The Star Of Hamilton Freestyles For President Obama At The White House (Video)
From day 1, it has been clear that Barack Obama was the nation’s first Hip-Hop President. That status had nothing to do with his biracial ancestry. Instead, it was the product of his coming of age at the same time that the most influential cultural force of the last 40 years came to prominence. President Obama was a mere 17 years old when The Sugarhill Gang’s “Rapper’s Delight” took the nation by storm, and he was a young twenty-something living in New York City when seminal records like Grandmaster Flash & The Furious Five’s “The Message” and Run-D.M.C.’s “Sucker MC’s” were released.
That Hip-Hop lineage revealed itself throughout his campaign for presidency. While in interviews, he made comments like “I’m old school, so generally, generally, I’m more of a Jazz guy, a Miles Davis, a John Coltrane guy, more of a Marvin Gaye, Stevie Wonder kind of guy,” he also acknowledged that he was “current enough that on my iPod I’ve got a little bit of Jay-Z.” And, as MCs do, he often used coded references that only insiders would fully understand, such as when he brushed off his shoulders during a speech, which was a nod to one of Jay Z’s most popular songs.
In the last few years of his presidency, Obama has been explicit about his appreciation for Hip-Hop and his understanding of its power in effecting change. Last year, he named Kendrick Lamar’s “How Much A Dollar Cost,” from his critically acclaimed album To Pimp A Butterfly, as his favorite song of 2015, and earlier this year he had Kendrick join him in the White House and enlisted the artist’s services in his “Pay It Forward” initiative. In fact, Obama’s connection to Hip-Hop has grown so deep that he was almost subject to his first Rap beef, as he drew the ire of Drake after declaring that Kendrick would vanquish the Toronto MC in a Rap battle.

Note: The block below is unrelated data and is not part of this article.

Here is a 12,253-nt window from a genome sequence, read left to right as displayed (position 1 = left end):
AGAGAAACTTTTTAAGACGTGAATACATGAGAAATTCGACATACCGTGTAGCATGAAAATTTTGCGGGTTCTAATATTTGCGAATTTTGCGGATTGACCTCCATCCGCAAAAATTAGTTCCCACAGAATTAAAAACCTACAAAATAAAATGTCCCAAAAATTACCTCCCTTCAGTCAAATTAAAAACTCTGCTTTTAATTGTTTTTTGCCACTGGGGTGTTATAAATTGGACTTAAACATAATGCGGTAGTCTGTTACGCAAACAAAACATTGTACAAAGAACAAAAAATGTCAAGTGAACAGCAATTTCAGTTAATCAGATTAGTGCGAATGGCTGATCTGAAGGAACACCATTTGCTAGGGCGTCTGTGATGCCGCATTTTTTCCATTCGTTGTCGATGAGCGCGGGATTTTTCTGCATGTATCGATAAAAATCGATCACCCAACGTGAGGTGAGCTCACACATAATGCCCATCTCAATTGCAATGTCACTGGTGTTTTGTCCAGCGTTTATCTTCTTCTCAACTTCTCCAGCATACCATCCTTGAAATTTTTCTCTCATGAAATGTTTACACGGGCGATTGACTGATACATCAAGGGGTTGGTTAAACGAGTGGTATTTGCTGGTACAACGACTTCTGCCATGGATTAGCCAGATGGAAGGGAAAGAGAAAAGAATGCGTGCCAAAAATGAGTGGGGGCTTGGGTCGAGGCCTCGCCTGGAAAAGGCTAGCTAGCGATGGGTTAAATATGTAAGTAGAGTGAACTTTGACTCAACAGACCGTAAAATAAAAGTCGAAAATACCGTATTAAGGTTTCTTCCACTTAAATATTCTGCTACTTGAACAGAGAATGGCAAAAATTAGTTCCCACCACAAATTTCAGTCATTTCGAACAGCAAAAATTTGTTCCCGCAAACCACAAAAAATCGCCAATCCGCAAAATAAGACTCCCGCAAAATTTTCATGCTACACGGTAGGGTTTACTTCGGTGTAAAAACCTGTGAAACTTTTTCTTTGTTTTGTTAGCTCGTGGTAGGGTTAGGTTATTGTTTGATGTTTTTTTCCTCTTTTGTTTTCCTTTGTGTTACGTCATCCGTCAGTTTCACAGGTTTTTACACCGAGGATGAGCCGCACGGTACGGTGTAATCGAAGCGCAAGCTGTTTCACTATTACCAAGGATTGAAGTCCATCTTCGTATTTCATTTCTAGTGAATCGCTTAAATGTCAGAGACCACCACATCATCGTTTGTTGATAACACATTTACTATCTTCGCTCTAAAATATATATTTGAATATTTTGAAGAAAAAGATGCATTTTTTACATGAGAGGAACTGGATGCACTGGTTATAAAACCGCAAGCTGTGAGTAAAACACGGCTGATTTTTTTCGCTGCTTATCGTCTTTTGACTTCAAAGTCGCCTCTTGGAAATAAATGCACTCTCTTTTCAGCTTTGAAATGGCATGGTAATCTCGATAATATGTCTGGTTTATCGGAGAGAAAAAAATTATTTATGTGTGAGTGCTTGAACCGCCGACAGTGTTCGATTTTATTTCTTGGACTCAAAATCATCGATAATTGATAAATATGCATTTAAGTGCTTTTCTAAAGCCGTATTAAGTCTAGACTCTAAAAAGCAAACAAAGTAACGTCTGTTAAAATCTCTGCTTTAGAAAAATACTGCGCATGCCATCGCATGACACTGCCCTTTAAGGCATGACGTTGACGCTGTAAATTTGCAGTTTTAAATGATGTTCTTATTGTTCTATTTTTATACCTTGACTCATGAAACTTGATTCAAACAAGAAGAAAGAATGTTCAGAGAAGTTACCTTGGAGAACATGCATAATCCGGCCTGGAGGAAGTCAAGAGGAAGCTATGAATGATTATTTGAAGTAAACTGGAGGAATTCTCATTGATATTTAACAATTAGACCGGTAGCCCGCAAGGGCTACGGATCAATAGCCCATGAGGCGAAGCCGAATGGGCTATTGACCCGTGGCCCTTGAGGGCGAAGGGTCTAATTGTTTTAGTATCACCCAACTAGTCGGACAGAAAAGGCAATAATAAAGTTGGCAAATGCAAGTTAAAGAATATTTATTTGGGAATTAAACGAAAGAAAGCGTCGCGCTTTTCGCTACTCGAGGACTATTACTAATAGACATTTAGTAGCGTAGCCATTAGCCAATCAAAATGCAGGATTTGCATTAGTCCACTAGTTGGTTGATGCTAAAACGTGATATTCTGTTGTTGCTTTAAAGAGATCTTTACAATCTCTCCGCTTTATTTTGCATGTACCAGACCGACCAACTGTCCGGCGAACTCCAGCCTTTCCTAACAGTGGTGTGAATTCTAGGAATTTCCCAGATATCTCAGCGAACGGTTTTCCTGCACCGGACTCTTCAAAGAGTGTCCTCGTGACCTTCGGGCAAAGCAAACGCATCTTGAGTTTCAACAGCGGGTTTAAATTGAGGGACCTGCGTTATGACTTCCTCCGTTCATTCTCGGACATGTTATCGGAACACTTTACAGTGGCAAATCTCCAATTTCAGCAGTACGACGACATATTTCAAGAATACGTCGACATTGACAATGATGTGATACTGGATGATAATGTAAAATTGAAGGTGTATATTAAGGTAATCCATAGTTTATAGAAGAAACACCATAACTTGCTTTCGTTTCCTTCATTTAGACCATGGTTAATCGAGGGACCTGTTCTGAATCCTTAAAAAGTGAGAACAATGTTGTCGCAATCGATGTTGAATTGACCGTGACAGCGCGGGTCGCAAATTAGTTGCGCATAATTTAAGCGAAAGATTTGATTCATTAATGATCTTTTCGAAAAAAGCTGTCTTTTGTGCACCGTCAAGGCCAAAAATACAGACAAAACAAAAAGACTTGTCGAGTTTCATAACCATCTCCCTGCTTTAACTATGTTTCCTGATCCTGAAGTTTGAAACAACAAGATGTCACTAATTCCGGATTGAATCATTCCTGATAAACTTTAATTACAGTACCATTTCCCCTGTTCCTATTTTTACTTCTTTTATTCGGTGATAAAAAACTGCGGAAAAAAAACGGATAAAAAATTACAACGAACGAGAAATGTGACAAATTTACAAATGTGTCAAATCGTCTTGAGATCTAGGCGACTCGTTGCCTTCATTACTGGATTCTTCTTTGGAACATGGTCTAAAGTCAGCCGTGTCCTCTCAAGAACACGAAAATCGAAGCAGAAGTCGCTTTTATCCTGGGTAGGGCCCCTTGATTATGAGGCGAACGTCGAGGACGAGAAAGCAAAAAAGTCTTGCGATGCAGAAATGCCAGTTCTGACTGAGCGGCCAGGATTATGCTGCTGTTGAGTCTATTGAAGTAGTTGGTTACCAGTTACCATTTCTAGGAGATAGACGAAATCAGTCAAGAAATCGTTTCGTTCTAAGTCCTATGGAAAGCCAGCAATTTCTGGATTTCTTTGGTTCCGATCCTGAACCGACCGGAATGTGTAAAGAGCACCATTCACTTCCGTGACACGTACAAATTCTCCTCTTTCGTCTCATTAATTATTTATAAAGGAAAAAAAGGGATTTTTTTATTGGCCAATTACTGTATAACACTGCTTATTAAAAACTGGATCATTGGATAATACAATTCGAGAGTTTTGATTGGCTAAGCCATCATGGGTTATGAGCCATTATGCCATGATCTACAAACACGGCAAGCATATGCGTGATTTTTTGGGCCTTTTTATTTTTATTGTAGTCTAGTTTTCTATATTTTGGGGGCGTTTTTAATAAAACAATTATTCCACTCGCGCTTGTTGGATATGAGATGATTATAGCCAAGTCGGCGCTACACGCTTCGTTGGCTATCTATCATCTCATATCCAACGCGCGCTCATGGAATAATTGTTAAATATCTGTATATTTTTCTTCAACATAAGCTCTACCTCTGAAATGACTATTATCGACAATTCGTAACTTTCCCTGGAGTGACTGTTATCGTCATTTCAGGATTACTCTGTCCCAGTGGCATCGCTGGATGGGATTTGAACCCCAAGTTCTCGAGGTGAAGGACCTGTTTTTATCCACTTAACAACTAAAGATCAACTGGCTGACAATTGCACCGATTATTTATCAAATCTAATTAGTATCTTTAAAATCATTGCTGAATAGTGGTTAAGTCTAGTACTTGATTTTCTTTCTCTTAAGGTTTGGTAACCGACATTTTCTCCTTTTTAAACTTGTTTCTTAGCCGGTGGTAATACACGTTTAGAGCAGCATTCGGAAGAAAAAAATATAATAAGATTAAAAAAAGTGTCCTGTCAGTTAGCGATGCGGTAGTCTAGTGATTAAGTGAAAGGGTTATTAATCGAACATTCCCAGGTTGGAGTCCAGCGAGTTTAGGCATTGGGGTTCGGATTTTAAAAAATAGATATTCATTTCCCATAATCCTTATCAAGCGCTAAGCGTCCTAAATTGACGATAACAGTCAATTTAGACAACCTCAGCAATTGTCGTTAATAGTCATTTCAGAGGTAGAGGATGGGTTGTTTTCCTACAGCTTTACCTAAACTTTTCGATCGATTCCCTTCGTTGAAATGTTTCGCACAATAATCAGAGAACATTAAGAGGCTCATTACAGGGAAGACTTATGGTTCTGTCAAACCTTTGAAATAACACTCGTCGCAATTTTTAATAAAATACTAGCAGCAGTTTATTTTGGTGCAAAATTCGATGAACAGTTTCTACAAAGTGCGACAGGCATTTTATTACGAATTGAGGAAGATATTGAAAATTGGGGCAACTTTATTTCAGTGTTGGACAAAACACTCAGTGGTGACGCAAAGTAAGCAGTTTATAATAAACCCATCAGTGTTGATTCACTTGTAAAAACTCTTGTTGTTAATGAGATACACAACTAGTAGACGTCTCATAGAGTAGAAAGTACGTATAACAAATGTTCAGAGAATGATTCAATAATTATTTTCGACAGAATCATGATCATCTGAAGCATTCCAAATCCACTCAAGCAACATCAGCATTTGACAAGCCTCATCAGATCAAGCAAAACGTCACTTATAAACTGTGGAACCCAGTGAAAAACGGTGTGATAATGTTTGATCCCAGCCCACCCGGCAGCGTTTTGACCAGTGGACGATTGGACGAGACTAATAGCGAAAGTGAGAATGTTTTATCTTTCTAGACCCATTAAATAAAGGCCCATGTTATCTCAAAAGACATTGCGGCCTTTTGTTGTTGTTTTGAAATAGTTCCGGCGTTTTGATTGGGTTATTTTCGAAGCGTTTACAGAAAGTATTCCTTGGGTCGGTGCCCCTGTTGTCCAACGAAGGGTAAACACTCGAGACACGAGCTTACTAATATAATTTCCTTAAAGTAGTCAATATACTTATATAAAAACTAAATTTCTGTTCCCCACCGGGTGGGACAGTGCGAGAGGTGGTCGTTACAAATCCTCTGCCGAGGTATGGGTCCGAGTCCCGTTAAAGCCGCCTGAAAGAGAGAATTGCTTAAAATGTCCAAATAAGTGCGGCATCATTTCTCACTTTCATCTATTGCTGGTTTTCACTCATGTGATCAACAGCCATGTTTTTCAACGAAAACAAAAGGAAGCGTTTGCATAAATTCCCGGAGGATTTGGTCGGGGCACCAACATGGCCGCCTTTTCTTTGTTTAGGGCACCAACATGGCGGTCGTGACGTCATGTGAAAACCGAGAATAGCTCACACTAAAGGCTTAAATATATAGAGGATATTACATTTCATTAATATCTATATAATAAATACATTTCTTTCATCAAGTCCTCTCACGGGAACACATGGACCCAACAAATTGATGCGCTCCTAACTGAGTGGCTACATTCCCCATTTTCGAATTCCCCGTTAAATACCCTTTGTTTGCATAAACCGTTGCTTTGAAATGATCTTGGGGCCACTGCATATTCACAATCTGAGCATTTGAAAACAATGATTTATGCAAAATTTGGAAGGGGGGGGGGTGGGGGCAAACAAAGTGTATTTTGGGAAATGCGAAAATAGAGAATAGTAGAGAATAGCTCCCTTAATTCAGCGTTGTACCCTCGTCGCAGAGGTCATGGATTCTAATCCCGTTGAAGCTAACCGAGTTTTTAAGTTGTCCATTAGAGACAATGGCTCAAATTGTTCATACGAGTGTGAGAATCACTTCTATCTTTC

Yesterday (March 14), Obama tied all of these things together–his appreciation for Hip-Hop and his recognition of its power to effect change. He invited Lin-Manuel Miranda, the writer and star of Broadway theater sensation Hamilton, for an unprecedented performance in the White House’s storied Rose Garden. For the first time ever (publicly), an MC freestyled, creating an impromptu rhyme, for the President of the United States. As Obama held up flash cards with words that Miranda had not seen previously, the playwright created a verse, “off the top.” He did not simply sting together words that rhymes. Instead, as he does with Hamilton, he used the occasion to both entertain and educate. When shown words like “NASA” and “Constitution” he rapped about both historical issues and those facing us present day, such as carbon emissions. It was an incredible display of not only an awe-inspiring talent, but also how deeply interwoven Hip-Hop has become in the fabric of our country.